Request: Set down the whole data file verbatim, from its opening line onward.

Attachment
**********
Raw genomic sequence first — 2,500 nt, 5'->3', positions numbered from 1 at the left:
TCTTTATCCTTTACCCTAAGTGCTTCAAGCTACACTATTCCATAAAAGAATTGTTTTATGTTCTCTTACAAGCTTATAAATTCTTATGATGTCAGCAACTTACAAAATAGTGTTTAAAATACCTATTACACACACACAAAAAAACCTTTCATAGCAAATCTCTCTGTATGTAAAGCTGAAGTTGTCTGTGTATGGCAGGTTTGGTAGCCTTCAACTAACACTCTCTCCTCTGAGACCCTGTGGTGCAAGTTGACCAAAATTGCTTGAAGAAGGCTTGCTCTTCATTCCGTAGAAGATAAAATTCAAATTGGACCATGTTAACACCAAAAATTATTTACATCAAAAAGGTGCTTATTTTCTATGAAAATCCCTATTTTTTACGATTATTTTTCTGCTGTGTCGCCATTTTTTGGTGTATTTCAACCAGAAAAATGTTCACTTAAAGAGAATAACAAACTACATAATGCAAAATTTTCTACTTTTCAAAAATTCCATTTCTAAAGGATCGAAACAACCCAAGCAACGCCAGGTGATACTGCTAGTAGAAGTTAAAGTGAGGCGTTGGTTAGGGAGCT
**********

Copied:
Raw genomic sequence first — 2,500 nt, 5'->3', positions numbered from 1 at the left:
TCTTTATCCTTTACCCTAAGTGCTTCAAGCTACACTATTCCATAAAAGAATTGTTTTATGTTCTCTTACAAGCTTATAAATTCTTATGATGTCAGCAACTTACAAAATAGTGTTTAAAATACCTATTACACACACACAAAAAAACCTTTCATAGCAAATCTCTCTGTATGTAAAGCTGAAGTTGTCTGTGTATGGCAGGTTTGGTAGCCTTCAACTAACACTCTCTCCTCTGAGACCCTGTGGTGCAAGTTGACCAAAATTGCTTGAAGAAGGCTTGCTCTTCATTCCGTAGAAGATAAAATTCAAATTGGACCATGTTAACACCAAAAATTATTTACATCAAAAAGGTGCTTATTTTCTATGAAAATCCCTATTTTTTACGATTATTTTTCTGCTGTGTCGCCATTTTTTGGTGTATTTCAACCAGAAAAATGTTCACTTAAAGAGAATAACAAACTACATAATGCAAAATTTTCTACTTTTCAAAAATTCCATTTCTAAAGGATCGAAACAACCCAAGCAACGCCAGGTGATACTGCTAGTAGAAGTTAAAGTGAGGCGTTGGTTAGGGAGCT